3. Valerie A. Ramey, 1993. "How Important is the Credit Channel in the Transmission of Monetary Policy?," NBER Working Papers 4285, National Bureau of Economic Research, Inc.
  4. William Schwert, G., 1989. "Business cycles, financial crises, and stock volatility : Reply to Shiller," Carnegie-Rochester Conference Series on Public Policy, Elsevier, vol. 31(1), pages 133-137, January.
  5. John Y. Campbell & Martin Lettau & Burton G. Malkiel & Yexiao Xu, 2000. "Have Individual Stocks Become More Volatile? An Empirical Exploration of Idiosyncratic Risk," NBER Working Papers 7590, National Bureau of Economic Research, Inc.
  6. Sims, Christopher A., 1992. "Interpreting the macroeconomic time series facts : The effects of monetary policy," European Economic Review, Elsevier, vol. 36(5), pages 975-1000, June.
  7. Schwert, G. William, 1989. "Business cycles, financial crises, and stock volatility," Carnegie-Rochester Conference Series on Public Policy, Elsevier, vol. 31(1), pages 83-125, January.
  8. Francis X. Diebold & Kamil Yılmaz, 2007. "Macroeconomic Volatility and Stock Market Volatility,World-Wide," Koç University-TUSIAD Economic Research Forum Working Papers 0711, Koc University-TUSIAD Economic Research Forum.
  9. Nicholas Bloom, 2009. "The Impact of Uncertainty Shocks," Econometrica, Econometric Society, vol. 77(3), pages 623-685, 05.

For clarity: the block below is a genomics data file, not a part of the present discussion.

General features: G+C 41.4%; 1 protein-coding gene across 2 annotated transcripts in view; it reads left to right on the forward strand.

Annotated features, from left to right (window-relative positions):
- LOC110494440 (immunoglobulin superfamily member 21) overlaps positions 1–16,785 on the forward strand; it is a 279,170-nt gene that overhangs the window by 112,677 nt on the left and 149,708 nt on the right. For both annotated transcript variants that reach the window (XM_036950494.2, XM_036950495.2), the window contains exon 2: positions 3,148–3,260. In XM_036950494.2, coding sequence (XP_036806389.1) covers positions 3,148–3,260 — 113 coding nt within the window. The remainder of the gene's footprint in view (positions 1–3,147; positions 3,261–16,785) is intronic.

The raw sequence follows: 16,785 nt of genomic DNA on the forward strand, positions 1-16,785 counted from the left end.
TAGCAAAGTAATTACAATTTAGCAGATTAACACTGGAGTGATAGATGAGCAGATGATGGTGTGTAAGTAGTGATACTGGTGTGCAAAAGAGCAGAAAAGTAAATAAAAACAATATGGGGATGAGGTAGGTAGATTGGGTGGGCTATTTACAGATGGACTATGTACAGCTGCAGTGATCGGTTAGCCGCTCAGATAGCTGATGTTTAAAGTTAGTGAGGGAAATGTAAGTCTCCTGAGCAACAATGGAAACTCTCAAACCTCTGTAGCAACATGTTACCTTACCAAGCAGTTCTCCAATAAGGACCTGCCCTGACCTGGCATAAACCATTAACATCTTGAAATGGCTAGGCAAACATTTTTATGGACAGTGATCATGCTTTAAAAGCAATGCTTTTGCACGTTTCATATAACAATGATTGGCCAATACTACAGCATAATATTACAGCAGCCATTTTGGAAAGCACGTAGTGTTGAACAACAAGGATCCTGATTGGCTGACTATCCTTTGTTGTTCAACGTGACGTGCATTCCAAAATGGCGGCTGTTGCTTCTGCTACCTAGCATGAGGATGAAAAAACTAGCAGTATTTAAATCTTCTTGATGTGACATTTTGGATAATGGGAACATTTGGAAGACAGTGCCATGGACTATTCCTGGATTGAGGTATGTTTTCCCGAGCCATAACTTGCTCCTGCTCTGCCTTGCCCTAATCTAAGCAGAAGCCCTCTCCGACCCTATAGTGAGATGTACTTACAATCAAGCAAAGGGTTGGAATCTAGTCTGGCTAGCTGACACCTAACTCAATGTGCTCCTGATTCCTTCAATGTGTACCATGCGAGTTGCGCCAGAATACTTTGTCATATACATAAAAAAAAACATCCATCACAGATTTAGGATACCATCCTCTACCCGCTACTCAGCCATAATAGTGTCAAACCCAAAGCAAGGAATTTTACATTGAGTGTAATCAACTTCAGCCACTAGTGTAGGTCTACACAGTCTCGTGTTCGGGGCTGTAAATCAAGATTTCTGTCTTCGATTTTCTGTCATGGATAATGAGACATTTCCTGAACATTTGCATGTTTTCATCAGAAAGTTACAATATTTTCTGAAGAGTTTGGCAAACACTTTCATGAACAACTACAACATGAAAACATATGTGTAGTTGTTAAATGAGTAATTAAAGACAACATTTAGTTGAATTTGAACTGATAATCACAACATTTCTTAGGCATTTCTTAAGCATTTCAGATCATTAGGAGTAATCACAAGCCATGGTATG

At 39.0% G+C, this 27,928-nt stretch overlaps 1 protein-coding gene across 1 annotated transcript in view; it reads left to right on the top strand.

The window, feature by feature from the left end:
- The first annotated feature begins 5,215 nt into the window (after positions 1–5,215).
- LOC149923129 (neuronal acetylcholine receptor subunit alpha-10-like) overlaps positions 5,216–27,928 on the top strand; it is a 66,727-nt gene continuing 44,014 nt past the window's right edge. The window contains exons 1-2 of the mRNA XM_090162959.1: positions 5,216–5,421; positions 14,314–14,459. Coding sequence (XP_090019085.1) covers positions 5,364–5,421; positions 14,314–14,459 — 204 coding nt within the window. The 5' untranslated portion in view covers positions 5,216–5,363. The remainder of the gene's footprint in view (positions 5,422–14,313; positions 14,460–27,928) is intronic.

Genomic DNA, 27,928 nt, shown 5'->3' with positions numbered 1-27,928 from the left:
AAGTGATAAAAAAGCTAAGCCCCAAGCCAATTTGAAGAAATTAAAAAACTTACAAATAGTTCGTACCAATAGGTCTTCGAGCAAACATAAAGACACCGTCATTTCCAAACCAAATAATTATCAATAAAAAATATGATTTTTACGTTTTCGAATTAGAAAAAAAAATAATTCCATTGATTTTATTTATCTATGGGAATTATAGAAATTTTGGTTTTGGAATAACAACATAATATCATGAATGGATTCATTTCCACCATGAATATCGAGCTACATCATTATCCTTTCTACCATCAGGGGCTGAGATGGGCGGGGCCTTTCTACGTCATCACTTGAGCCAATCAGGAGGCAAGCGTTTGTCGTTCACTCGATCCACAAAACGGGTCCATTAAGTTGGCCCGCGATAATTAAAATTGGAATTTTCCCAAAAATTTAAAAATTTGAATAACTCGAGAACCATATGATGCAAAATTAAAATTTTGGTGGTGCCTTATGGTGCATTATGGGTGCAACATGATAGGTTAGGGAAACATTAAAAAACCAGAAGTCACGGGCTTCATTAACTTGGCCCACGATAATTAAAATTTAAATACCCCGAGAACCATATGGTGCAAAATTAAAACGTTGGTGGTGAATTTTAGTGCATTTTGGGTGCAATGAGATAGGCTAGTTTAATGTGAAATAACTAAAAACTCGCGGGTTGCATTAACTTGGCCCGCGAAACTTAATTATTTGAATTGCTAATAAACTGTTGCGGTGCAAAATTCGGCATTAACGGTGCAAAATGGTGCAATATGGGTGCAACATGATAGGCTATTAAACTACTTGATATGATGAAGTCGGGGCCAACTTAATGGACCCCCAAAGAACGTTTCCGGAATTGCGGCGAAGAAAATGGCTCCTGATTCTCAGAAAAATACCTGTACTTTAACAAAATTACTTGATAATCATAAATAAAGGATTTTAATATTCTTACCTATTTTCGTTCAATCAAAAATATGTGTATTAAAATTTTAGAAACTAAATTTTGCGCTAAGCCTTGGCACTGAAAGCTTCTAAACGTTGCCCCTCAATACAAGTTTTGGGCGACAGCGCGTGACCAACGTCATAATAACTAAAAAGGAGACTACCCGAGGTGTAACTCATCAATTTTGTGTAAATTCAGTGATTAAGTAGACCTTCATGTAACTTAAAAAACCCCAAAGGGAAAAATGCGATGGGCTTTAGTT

10. Romer, Christina D, 1990. "The Great Crash and the Onset of the Great Depression," The Quarterly Journal of Economics, MIT Press, vol. 105(3), pages 597-624, August.
  11. Simon Gilchrist & Jae W. Sim & Egon Zakrajšek, 2014. "Uncertainty, Financial Frictions, and Investment Dynamics," NBER Working Papers 20038, National Bureau of Economic Research, Inc.
  12. Hui Guo, 2002. "Stock market returns, volatility, and future output," Review, Federal Reserve Bank of St. Louis, issue Sep, pages 75-86.
  13. Ramey, Garey & Ramey, Valerie A, 1995. "Cross-Country Evidence on the Link between Volatility and Growth," American Economic Review, American Economic Association, vol. 85(5), pages 1138-51, December.
  14. Edward S. Knotek II & Shujaat Khan, 2011. "How do households respond to uncertainty shocks?," Economic Review, Federal Reserve Bank of Kansas City, issue Q II.
  15. Ben S. Bernanke, 1980. "Irreversibility, Uncertainty, and Cyclical Investment," NBER Working Papers 0502, National Bureau of Economic Research, Inc.
  16. Lawrence J. Christiano & Martin Eichenbaum & Charles L. Evans, 1998. "Monetary Policy Shocks: What Have We Learned and to What End?," NBER Working Papers 6400, National Bureau of Economic Research, Inc.
  17. Clarida, Richard & Gali, Jordi & Gertler, Mark, 1997. "Monetary Policy Rules in Practice: Some International Evidence," Working Papers 97-32, C.V. Starr Center for Applied Economics, New York University.